Wednesday, October 31, 2012

A Ghost Story for Halloween

(please see addendum under this post)

You all know that I like to watch Ghost Hunters on TV (though I am sceptical of them)... and Ghost Adventures, and the late, lamented Paranormal State.... but oddly enough, I am scared of Paranormal Witness, maybe because those are "regular people" who relate things that have happened to them.
I myself, have had several encounters with something unexplained in the past, and for Halloween, I'll talk about them.  You can remain sceptical, believe me!
About 15 years ago, I took myself on the only real vacation I had ever had in my life.  I grew up in a loving family, with parents who sent us to private schools, went to church weekly, had a rich family life with my cousins and friends, but did not believe in "fripperies"... we didn't go to the circus, to the ice shows... to vacations.  One time we planned a vacation, but by then my dad had had a heart attack and the doctor put the kibosh on it before it got very far along in the planning.
So, I was interested in Civil War history, and belonged to the Civil War Roundtable of Western Missouri.  I decided to go to Gettysburg.  This was a HUGE undertaking for me, because I not only had dogs and cats, but a flock of chickens as well.  I contacted a neighbor who agreed to farmsit for me for 10.00 a day. 
I duly made all my reservations and that April,  flew into a small airport in Maryland, rented a car, and drove up to Gettysburg. 
On the last day I was there, I wanted badly to ride across the battlefield, renting a horse from the local stable that advertised battlefield tours.  I was still riding regularly, and really wanted to do this to finish off my wonderful five days.  That morning it dawned rainy, and windy.  I was worried we would not be able to ride.
I got to the stable, and, when I told them I could ride... they put me on a horse that was a little fractious, and I rode at the end of a line of about ten riders and the guide.  We rode onto the battlefield from the campground, and each of us had been given headsets to listen to a recording about the terrain through which we rode.  It was raining lightly, but the strange thing was that fog had descended on the battlefield.  We rode along past the Peach Orchard, but I had turned my headset off... I wanted to just experience the battlefield.  Imagine my surprise when I heard what sounded like an explosion and shouting on my right.  I stopped the horse and turned to see what was happening... and heard pulsating yells and screaming again.... that lingered... but where I was looking, there was only fog and mist.  I did NOT have my headset on.... and I always wondered if I did, indeed, hear the yells from down through the years... my horse stood there and had his ears pricked forward, and then, seeing that the line of horses was disappearing into the fog, I turned him and we rode forward and joined them.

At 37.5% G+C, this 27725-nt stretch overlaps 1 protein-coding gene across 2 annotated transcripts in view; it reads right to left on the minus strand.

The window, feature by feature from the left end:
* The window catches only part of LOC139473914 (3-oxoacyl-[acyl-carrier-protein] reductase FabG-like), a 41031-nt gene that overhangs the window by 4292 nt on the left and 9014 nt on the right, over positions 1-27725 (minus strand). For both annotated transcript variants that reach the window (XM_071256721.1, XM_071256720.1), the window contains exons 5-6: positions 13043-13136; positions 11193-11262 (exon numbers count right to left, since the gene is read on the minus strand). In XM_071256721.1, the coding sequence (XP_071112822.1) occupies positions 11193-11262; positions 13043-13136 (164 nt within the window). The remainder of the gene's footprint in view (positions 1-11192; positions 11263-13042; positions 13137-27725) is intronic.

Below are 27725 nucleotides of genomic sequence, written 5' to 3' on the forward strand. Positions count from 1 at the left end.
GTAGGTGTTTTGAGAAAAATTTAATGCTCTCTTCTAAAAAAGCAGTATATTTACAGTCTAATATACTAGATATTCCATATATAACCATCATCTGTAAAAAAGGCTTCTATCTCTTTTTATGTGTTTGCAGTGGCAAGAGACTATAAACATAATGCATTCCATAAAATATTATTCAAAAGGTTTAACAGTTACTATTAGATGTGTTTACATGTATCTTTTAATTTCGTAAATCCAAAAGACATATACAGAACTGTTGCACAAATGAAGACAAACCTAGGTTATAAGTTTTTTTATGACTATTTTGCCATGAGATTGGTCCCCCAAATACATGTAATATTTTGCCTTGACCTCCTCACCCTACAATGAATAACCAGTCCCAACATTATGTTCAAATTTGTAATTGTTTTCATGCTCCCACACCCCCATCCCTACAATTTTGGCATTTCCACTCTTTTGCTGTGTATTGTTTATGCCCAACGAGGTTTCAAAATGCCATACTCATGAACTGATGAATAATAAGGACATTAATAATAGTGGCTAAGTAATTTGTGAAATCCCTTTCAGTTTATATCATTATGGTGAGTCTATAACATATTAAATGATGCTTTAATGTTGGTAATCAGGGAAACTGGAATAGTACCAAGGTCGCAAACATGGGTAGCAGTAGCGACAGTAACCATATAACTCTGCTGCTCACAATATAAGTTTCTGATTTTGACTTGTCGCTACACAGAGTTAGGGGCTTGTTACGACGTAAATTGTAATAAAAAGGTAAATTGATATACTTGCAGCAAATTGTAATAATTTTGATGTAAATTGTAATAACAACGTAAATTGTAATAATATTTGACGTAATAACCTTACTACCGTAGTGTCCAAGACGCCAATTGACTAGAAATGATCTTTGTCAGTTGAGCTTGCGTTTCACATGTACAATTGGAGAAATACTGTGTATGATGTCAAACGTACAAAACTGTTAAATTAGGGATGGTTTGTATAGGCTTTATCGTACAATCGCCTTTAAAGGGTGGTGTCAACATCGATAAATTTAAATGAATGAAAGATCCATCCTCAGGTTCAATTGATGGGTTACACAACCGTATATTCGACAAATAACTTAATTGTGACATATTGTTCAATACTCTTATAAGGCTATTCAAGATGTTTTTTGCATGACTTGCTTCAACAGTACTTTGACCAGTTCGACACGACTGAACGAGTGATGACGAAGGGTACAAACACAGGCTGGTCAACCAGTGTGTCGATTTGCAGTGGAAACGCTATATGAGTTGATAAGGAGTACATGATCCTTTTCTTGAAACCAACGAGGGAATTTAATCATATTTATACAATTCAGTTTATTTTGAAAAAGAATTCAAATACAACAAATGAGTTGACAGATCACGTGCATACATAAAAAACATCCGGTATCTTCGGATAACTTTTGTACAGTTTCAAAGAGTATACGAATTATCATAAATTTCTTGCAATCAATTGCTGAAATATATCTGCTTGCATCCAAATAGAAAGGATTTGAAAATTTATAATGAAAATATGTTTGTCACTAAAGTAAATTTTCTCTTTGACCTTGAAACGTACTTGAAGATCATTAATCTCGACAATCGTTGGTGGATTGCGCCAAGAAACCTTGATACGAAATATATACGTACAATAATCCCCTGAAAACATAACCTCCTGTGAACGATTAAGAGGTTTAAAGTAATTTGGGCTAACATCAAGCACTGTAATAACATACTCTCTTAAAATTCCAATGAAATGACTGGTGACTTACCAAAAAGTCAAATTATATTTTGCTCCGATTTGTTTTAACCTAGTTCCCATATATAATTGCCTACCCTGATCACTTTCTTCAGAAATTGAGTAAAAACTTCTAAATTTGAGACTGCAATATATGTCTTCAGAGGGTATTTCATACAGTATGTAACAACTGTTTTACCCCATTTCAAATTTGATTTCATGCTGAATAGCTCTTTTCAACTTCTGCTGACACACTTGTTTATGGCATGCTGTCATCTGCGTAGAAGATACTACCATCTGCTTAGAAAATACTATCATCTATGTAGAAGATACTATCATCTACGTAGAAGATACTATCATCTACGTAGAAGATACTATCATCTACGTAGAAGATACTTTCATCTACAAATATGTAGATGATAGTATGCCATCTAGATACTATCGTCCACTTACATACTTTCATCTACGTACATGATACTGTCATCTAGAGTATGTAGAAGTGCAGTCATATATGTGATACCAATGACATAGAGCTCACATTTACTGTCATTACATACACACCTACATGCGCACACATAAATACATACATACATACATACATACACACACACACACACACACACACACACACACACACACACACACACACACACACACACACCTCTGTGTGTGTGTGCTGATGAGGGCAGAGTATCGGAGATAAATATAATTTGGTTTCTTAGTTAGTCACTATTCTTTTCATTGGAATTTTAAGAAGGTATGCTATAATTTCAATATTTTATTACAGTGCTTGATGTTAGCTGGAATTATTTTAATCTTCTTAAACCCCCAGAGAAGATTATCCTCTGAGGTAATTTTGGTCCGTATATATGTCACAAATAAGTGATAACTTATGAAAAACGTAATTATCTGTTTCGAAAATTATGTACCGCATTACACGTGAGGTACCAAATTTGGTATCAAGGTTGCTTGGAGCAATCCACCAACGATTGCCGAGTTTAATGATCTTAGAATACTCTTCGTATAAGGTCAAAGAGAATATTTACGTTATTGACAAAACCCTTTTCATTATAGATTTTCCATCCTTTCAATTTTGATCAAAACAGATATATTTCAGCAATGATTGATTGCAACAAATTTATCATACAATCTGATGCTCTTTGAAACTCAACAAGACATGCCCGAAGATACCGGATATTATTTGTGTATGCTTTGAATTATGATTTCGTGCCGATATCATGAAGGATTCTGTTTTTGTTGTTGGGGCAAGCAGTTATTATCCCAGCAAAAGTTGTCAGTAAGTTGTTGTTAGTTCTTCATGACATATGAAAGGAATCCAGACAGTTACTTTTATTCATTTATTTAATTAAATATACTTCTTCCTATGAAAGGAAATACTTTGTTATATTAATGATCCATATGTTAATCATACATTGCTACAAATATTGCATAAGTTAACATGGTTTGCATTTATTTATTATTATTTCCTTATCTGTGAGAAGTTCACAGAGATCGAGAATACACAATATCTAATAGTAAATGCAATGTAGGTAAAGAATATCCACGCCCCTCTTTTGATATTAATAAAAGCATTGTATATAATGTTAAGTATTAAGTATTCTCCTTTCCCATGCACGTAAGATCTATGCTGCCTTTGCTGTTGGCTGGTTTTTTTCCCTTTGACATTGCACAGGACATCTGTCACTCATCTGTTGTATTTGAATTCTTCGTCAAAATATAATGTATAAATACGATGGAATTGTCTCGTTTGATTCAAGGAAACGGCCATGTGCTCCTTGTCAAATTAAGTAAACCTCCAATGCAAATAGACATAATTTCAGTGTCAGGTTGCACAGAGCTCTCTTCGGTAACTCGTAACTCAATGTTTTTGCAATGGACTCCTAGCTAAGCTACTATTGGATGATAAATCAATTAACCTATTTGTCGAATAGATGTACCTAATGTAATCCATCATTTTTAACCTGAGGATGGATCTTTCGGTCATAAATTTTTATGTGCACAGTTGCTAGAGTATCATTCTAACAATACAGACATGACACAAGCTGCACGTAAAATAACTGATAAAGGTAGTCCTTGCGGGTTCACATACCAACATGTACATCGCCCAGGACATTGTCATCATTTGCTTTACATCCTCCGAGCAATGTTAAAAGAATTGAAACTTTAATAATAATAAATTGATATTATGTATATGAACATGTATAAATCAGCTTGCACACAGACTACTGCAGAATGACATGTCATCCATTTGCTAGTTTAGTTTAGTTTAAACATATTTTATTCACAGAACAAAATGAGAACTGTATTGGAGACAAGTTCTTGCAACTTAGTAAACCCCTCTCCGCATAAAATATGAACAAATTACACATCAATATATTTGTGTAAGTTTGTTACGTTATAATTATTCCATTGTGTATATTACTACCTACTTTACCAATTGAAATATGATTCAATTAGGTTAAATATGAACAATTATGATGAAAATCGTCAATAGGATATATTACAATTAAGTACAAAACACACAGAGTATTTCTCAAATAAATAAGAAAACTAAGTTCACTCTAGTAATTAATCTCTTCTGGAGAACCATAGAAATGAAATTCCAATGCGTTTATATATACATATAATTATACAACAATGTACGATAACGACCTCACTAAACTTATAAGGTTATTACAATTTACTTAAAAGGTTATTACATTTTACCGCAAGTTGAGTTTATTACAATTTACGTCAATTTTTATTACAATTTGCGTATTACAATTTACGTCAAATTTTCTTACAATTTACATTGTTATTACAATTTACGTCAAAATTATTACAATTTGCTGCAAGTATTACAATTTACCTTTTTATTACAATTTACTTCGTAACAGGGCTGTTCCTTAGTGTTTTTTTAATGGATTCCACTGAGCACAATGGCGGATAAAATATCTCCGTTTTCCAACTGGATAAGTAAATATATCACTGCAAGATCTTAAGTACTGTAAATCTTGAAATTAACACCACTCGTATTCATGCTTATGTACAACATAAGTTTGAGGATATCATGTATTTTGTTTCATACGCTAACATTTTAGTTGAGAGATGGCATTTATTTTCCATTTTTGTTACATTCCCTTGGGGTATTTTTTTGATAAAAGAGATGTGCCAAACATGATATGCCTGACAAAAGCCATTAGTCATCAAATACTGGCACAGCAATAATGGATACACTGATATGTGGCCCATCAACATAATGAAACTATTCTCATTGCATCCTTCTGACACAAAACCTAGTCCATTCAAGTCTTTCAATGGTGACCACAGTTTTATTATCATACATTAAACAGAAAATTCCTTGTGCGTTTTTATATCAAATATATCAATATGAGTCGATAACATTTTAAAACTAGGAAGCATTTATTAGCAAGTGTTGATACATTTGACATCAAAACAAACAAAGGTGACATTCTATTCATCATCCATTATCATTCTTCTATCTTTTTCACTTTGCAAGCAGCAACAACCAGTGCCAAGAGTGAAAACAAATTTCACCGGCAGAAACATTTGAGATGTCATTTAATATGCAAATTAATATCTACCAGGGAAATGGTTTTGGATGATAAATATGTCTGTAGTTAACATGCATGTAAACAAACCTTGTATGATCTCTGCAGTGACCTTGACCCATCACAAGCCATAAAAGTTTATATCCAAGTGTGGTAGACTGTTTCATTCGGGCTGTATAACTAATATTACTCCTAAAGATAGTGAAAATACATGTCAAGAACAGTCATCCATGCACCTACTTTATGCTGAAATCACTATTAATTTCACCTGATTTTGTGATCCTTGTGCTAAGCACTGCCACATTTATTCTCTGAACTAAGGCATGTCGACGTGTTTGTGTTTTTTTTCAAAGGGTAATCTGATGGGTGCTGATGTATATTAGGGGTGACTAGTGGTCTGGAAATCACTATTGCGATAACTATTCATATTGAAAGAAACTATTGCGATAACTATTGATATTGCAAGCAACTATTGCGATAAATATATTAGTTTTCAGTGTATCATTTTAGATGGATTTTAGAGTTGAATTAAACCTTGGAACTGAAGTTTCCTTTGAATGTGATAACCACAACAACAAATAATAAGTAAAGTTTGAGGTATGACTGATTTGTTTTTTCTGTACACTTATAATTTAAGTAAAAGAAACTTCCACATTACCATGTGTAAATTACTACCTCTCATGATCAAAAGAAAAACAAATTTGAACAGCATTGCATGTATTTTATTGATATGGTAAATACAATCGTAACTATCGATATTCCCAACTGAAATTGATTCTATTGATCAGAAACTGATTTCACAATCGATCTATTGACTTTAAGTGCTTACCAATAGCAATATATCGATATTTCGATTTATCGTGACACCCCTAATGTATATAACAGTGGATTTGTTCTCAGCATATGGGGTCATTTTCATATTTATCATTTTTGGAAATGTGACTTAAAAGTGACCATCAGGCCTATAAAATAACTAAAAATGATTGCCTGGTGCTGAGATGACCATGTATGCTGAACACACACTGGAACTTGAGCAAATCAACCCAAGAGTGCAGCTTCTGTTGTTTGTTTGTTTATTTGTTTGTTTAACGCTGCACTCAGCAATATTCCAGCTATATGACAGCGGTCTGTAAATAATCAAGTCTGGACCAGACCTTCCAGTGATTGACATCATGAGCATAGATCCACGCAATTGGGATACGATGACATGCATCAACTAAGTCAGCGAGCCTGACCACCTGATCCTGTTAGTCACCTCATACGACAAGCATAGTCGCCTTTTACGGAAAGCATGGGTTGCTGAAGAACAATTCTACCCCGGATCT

When my kids were little... we rented a house from a relative.  The boys were five and seven, respectively, and they each had their own room in this three bedroom house.  It was unusal in that it had not one but two doors on the staircase to the second floor, one from the living room, and just around the corner of the wall... one from the dining room.  The door at the bottom of the stairs into the living room looked right onto the front door when it was open.
After we had been there a couple of weeks... I heard some voices one night and thought they were coming from outdoors.  There had been some loud partying going on on that street, and it had kept me up at night, so I assumed it was more of the partyers.  I went to sleep and didn't think about it.
Then, it happened again, and I realized it was coming from directly below me, the living room.  The voices moved into the dining room, and I heard the chink of dishes being passed and used.  This didn't happen once, but many nights.  It finally got so that the last thing I did at night was make sure that the doors to the dining room and living room at the foot of the stairs were shut tightly. One night, I realized I had left the living room door open, and was scared to death to run down there and close it in the light from the hall above! 
This went on for some weeks, and then, one morning... I found oldest son Jim having convulsions in the bathroom.  He had become wedged in the doorway and I don't know how I found the strength to get it open, get him, and get him to the bed.  I called an ambulance and off we went to the hospital, where he stayed for 4 or 5 days.